So as an FA’er, do you stay on a drug that’s approved to slow progression or do you take a chance and still participate in a clinical trial that could potentially cure? Big decisions that will have big impact, in my opinion, on future the future of FA.

Bridget avatar


My daughter has suffered from FA since adolescence. As a caretaker and parent the announcement of Skyclary gave our family so much happiness and joy. When faced with the fact that my child will live a life with a progressive neuromuscular condition the word HOPE has been a word in our home and sometimes has been the only thing that has pushed us through. I must admit that this writing has put a pin in our HOPE balloon. I understand that it is your thoughts and feelings but how dare you try to take away happiness from believing that this medicine may help. Studies have shown that staying positive while facing difficulties can be therapeutic. Keep your bad thoughts to yourself.

Matthew Lafleur avatar

Matthew Lafleur

Hey Bridget, the last thing I ever want to do is to take away hope from anyone. The point of my column as a whole is to encourage others in the FA community and to show them that even though there are setbacks in life with FA, hope is worth holding onto.
I try to balance optimism with the discouragement that often comes with FA. My goal is to always end on hope, even in this piece.

Jonathan Dorman avatar

Jonathan Dorman

I like authentic opinion. The author acknowledges some reality so balloons aren't "filled" with empty platitudes. The last two sentences of this article replaced my balloon and filled it with even more hope.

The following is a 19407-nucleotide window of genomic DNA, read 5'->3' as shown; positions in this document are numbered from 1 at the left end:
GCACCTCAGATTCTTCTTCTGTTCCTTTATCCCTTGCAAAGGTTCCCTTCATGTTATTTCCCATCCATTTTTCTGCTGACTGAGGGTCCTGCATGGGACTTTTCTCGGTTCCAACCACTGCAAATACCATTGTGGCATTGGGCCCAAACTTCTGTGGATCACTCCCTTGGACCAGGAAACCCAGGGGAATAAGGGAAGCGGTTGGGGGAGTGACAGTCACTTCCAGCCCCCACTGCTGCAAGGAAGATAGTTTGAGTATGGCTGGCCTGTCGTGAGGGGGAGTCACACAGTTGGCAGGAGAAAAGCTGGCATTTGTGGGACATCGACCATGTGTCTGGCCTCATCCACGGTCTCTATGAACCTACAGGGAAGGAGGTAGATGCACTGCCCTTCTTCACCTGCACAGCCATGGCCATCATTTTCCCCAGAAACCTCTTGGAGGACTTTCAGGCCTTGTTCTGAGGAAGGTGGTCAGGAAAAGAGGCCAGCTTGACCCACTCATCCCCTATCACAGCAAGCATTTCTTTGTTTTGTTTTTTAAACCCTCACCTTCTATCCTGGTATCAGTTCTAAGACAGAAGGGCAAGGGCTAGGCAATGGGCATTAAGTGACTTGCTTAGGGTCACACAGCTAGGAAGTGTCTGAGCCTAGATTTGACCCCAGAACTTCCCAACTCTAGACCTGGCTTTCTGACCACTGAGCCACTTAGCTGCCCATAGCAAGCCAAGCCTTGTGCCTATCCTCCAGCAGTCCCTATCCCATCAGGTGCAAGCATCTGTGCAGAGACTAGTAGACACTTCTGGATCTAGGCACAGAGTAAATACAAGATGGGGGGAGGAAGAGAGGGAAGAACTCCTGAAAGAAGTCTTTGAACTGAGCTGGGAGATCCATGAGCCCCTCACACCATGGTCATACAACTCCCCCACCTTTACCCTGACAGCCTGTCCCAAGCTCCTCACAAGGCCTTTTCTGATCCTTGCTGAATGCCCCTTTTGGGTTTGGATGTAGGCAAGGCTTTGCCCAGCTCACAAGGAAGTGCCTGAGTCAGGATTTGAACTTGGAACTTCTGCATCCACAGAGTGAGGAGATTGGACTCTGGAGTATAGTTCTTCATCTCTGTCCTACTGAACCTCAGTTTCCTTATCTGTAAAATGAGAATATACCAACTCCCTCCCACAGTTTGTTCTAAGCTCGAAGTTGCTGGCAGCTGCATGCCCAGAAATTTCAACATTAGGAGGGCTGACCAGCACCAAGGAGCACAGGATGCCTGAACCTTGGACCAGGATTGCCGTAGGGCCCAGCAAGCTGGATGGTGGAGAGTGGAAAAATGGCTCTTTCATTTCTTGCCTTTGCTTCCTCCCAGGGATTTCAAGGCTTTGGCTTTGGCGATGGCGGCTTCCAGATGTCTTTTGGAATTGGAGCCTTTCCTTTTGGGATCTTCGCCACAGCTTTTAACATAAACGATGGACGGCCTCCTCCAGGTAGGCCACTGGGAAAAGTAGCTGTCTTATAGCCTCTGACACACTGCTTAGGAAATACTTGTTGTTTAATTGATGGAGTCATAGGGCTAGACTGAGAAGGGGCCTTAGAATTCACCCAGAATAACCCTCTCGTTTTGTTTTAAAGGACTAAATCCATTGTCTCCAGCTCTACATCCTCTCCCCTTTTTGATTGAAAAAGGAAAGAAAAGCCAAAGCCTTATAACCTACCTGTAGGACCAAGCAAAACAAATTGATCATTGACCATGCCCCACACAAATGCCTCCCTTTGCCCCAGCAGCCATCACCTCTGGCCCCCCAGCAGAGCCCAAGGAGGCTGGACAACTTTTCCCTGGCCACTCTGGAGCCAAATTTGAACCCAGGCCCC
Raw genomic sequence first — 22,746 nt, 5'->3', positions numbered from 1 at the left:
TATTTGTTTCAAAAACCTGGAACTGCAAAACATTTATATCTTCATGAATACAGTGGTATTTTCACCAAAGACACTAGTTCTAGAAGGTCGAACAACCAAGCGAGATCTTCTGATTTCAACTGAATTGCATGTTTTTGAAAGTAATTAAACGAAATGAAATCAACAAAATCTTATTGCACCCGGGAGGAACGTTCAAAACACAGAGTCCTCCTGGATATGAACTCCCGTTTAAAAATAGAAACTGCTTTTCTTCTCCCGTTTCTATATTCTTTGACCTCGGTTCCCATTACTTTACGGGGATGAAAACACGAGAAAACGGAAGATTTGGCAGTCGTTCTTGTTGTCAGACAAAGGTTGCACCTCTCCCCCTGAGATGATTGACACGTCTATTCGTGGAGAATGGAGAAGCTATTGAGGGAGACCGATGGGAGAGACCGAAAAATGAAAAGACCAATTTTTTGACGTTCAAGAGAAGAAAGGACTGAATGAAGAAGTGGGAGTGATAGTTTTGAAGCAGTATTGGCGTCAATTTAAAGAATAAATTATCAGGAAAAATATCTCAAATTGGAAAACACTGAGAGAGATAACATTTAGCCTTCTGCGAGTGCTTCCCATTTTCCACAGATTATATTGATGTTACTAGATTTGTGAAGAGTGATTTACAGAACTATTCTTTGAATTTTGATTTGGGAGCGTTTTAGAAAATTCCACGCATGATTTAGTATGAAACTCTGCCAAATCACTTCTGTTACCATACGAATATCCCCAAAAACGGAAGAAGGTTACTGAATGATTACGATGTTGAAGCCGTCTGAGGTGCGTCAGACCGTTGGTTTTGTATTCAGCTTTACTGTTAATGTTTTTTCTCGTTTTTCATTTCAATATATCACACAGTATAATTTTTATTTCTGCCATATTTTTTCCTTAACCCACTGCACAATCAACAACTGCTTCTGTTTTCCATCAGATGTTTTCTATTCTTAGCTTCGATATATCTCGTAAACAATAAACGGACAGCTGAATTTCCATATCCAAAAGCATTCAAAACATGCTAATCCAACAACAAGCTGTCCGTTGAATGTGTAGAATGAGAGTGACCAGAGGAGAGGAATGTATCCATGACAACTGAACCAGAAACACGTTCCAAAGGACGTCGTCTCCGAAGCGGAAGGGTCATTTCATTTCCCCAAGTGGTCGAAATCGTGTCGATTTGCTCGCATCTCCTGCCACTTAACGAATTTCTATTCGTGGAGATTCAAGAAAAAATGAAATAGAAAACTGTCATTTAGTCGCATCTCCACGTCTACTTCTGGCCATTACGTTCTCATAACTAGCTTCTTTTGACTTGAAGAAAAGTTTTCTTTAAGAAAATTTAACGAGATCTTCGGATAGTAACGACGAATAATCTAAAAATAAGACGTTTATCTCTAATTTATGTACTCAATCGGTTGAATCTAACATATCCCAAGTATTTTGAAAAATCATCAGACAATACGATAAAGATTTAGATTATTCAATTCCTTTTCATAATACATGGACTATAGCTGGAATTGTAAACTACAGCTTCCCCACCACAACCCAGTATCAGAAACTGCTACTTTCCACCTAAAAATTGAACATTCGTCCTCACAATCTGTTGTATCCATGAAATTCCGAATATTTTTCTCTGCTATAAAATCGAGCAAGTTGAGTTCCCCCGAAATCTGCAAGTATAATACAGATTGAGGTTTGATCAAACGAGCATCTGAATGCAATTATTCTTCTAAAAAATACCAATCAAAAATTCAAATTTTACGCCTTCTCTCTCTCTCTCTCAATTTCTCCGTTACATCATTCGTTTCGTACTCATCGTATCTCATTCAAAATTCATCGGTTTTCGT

"Going from having zero tools to having one is more than a little victory for the FA community. It means we can see ourselves as underdogs instead of victims." Those statements are powerful.

Laura Lampkin avatar

Laura Lampkin

I am an FA patient and I am having trouble getting a doctor to prescribe the drug! My regular doctor will not and I went to my neurologist and she will not😩 Anybody else having this problem? HELP

Svitlana Chemeris avatar

Svitlana Chemeris

We are now in Germany, my son has ataxia, maybe you know if it will be available to us?

Marcello Giglioni avatar

Marcello Giglioni

Salve ,sono il papà di una ragazza di Roma, affetta da FA. L'annuncio dell'approvazione del farmaco, ha dato a me , e a mia moglie tanta gioia e speranza, sentimenti scomparsi in un attimo, quando abbiamo saputo il costo della terapia con Omaveloxolone, 350000€ ognmi anno.
Mi chiedo, chi potrà accedere alla terapia?
La nostra speranza, è che venga intanto approvato da EMA e AIFA, e sperare che il servizio nazionale sanitario italiano, se ne faccia carico.
Ma comunque non perdiamo la speranza.

Translation: Hi, I'm the father of a girl from Rome, affected by FA. The announcement of the approval of the drug gave me and my wife so much joy and hope, feelings that disappeared in an instant, when we learned the cost of therapy with Omaveloxolone, €350,000 each year.
I wonder, who will be able to access therapy?
Our hope is that it will be approved by EMA and AIFA in the meantime, and hope that the Italian national health service will take charge of it.
But let's not lose hope anyway.


Leave a comment

Fill in the required fields to post. Your email address will not be published.